Methodological quality of the review: High confidence
Author: Casparis H, Lindsley K, Kuo IC, Sikder S, Bressler NB.
Sector: Cataract surgery
Type of cataract: Age-related cataract
Equity focus: None specified
Quantitative synthesis method: Narrative synthesis
Qualitative synthesis method: Not applicable
Cataract and age-related macular degeneration (AMD) are common causes of decreased vision that often occur simultaneously in people over age 50. Although cataract surgery is an effective treatment for cataract-induced visual loss, some clinicians suspect that such an intervention may increase the risk of worsening of underlying AMD and thus have deleterious effects on vision, mainly based on anecdotal events in which development of neovascular AMD (the ‘wet’ form) is noted in an eye soon after cataract surgery.
The objective of this review was to evaluate the effectiveness and safety of cataract surgery in eyes with AMD.
Authors included only one randomized controlled trial (RCT) in the review, which enrolled 60 participants with visually significant cataract and AMD. Authors note that participants in this trial were randomized to immediate cataract surgery (n=29) or delayed cataract surgery (six months after enrollment) (n=31). The study was conducted at the Royal Victorian Eye and Ear Hospital in Melbourne, Australia.
Authors note that methods of randomization of the study were not reported and participants were not masked. Incomplete outcome data was reported and although a protocol of the included study was not available, authors mention that all assessed measures of the trial were reported.
Based on findings of the trial included, authors reported that at six months, greater mean best-corrected distance visual acuity (BCVA) was observed in the immediate surgery group compared with the delayed surgery control group (mean difference (MD) −0.15 LogMAR, 95% confidence interval (CI) −0.28 to −0.02). Authors note that there was no significant difference in the development of choroidal neovascularization (CNV) between groups (1/27 eyes in the immediate surgery group versus 0/29 eyes in the delayed surgery group). At six months, based on the results from Impact of Vision Impairment (IVI) questionnaires authors reported that the immediate surgery group fared better with quality of life outcomes than the delayed surgery group (MD in IVI logit scores 1.60, 95% CI 0.61 to 2.59). The authors did not report adverse outcomes.
Authors of the review concluded that at the time of writing, it was not possible to draw reliable conclusions from the available data to determine whether cataract surgery is beneficial or harmful in people with AMD. They also state that physicians will have to make practice decisions based on best clinical judgement until controlled trials are conducted and their findings are published.
Inclusion criteria consisted of RCTs and quasi-randomized trials in eyes with AMD that also had cataract and required cataract surgery. Authors included trials where cataract surgery was compared to no surgery, and authors imposed no restriction based on the type of cataract surgery. Primary outcome measure for this review was visual acuity in the operated eye a one-year follow-up; and secondary outcome measure included progression of AMD in the operated eye, vision-related quality of life and vision-threatening complications from cataract surgery. Secondary outcomes were analysed at 6 months and one, two and three years follow-up when possible.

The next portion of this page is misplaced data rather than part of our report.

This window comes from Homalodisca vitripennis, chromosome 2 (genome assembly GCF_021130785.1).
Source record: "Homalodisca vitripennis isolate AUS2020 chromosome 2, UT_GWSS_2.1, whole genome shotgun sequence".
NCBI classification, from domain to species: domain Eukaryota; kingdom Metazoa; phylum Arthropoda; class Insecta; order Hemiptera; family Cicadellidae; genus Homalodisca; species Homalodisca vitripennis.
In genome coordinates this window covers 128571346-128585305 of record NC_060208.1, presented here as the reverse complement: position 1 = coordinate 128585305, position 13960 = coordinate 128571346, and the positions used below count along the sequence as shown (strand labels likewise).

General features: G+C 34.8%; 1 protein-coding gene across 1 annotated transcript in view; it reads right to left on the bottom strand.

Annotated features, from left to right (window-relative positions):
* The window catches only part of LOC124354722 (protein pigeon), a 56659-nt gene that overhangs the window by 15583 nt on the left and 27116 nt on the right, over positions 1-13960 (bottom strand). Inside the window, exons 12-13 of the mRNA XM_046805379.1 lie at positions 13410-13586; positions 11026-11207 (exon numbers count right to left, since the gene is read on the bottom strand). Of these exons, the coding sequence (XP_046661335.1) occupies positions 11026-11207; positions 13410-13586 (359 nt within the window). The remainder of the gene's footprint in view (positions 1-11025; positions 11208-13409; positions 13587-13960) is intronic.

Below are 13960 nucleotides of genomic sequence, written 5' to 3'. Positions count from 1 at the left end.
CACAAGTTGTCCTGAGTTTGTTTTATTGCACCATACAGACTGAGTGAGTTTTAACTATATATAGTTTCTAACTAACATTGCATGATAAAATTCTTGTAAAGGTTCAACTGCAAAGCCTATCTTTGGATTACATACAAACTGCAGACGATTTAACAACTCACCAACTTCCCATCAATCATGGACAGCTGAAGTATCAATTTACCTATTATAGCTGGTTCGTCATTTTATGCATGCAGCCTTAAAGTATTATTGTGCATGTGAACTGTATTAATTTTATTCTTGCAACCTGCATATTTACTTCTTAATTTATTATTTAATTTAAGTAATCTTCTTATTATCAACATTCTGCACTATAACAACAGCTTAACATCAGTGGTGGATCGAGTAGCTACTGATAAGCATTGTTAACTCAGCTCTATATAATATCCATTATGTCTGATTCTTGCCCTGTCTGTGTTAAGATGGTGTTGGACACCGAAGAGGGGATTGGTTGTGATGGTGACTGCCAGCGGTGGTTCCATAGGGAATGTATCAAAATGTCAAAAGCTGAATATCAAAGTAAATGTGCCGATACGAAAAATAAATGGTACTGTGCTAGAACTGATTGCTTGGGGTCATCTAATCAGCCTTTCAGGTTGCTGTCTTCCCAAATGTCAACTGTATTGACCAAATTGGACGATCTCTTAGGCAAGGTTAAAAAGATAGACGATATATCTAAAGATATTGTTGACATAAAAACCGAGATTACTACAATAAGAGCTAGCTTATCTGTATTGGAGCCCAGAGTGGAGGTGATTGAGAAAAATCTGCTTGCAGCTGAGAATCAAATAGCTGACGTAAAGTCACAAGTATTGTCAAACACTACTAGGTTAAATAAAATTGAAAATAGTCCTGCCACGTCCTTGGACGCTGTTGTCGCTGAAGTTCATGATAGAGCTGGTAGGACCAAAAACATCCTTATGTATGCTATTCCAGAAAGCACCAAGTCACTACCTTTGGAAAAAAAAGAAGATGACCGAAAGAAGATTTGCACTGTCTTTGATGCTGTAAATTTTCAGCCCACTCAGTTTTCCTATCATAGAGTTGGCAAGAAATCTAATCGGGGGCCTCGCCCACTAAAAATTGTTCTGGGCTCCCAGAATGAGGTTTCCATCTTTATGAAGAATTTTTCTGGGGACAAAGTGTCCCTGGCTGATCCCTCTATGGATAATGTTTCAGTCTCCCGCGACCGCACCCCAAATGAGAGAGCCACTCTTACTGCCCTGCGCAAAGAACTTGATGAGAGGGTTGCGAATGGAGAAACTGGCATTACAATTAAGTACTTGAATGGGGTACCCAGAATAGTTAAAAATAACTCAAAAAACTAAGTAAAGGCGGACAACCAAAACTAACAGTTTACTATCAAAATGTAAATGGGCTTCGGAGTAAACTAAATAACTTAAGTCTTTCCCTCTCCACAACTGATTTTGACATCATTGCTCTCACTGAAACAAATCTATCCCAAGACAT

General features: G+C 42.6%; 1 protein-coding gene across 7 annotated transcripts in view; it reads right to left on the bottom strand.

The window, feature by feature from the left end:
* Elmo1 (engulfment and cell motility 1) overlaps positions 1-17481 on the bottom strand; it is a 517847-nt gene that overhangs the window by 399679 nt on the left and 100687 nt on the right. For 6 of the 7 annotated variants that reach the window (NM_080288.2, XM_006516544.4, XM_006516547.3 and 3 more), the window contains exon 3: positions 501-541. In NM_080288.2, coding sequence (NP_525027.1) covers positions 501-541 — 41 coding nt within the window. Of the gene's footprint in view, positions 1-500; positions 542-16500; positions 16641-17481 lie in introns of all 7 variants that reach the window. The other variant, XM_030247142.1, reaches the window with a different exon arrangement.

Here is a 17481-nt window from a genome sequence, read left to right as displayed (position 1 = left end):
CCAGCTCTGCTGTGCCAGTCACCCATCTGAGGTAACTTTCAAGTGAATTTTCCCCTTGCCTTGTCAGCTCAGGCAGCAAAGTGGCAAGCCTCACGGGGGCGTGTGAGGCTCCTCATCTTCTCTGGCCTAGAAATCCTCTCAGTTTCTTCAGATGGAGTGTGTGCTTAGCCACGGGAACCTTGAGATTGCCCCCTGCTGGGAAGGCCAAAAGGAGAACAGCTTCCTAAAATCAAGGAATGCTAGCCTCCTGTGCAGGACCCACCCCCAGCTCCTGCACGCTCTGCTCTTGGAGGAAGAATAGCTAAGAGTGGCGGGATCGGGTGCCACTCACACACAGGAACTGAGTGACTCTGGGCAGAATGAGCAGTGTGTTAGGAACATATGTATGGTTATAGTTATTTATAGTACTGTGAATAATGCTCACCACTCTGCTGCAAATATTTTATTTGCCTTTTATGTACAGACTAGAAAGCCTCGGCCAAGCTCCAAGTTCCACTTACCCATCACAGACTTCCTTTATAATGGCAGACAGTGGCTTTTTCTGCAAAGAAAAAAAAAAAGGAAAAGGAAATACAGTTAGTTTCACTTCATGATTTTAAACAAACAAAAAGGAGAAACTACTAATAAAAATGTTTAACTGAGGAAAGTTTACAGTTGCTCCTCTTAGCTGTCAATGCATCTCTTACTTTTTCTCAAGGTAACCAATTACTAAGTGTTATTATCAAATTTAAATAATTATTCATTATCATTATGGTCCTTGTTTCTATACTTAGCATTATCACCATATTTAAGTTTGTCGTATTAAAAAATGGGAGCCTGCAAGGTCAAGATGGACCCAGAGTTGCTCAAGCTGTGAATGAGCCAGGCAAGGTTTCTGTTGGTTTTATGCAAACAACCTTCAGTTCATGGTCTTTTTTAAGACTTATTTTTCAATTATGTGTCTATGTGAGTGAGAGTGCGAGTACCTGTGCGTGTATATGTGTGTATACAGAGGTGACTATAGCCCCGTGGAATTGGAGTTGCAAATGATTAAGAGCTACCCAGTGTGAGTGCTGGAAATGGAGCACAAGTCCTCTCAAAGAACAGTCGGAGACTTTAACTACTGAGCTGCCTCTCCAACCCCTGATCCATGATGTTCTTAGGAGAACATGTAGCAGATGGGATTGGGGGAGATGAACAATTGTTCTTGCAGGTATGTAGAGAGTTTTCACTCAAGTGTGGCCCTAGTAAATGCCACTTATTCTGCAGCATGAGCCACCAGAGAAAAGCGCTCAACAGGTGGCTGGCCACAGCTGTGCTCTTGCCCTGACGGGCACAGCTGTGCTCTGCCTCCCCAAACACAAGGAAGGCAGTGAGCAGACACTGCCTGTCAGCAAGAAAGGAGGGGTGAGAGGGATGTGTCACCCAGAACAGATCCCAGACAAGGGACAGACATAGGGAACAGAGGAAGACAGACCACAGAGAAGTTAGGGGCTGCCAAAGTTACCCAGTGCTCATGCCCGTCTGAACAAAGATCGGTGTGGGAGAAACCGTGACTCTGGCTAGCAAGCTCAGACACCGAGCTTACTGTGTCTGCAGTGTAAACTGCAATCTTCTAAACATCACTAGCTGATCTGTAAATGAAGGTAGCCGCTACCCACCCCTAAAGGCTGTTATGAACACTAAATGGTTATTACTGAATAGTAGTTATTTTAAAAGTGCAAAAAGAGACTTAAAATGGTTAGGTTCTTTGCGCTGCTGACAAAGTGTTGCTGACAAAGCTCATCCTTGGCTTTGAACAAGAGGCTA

Authors conducted a search on several databases including CENTRAL, EMBASE, LILACS, the meta Register of Controlled Trials (mRCT), ClinicalTrials.gov and the WHO International Clinical Trials Registry Platform. There were no language or date restrictions in the search for trials. The electronic databases were last searched on 16 April 2012. In addition, authors also searched the reference lists of included studies and related observational studies and reviews.
Two reviewers independently selected studies for inclusion and extracted data of includes studies. Two authors independently assessed the included trials for bias according to the Cochrane Handbook for Systematic Reviews of Interventions.
To measure treatment effect, for dichotomous outcomes authors calculated a risk ration with 95% CIs; they calculated a mean difference with standard deviations for continuous outcomes. In case of missing data, authors conducted the primary investigators. Authors note that as only one study was included in the review, heterogeneity and reporting bias were not assessed and data was not synthesized.
Authors state that no study with long-term follow-up (at least one year) was identified for their search. The best available evidence for the published literature was one RCT with six months follow-up.
The included study was conducted in Australia, although as only one study was included in the review, findings may not be generalizable or applicable to other settings.
High confidence was attributed in the conclusions in relation to the intervention effects of this review. Authors conducted a thorough search of the literature to ensure that all potentially relevant studies were included in the review avoiding biases. Appropriate methods were used to screen, extract data and assess risk of bias of included studies. As only one study was included in the review authors did not draw strong conclusions.
Casparis H, Lindsley K, Kuo IC, Sikder S, Bressler NB. Surgery for cataracts in people with age-related macular degeneration. Cochrane Database Syst Rev. 2012 Jun 13;(6):CD006757.